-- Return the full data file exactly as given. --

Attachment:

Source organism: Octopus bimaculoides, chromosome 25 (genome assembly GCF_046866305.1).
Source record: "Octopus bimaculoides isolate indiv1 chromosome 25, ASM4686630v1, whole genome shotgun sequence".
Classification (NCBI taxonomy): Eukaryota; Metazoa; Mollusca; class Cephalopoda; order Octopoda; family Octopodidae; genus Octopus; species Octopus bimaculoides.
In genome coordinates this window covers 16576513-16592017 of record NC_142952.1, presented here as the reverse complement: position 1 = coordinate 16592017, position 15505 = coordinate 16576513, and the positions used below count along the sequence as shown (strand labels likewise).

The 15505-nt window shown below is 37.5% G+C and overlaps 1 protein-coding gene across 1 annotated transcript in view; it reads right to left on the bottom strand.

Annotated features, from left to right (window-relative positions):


Source organism: Octopus bimaculoides, chromosome 25 (genome assembly GCF_046866305.1).
Source record: "Octopus bimaculoides isolate indiv1 chromosome 25, ASM4686630v1, whole genome shotgun sequence".
Classification (NCBI taxonomy): Eukaryota; Metazoa; Mollusca; class Cephalopoda; order Octopoda; family Octopodidae; genus Octopus; species Octopus bimaculoides.
In genome coordinates this window covers 16576513-16592017 of record NC_142952.1, presented here as the reverse complement: position 1 = coordinate 16592017, position 15505 = coordinate 16576513, and the positions used below count along the sequence as shown (strand labels likewise).

The 15505-nt window shown below is 37.5% G+C and overlaps 1 protein-coding gene across 1 annotated transcript in view; it reads right to left on the bottom strand.

Annotated features, from left to right (window-relative positions):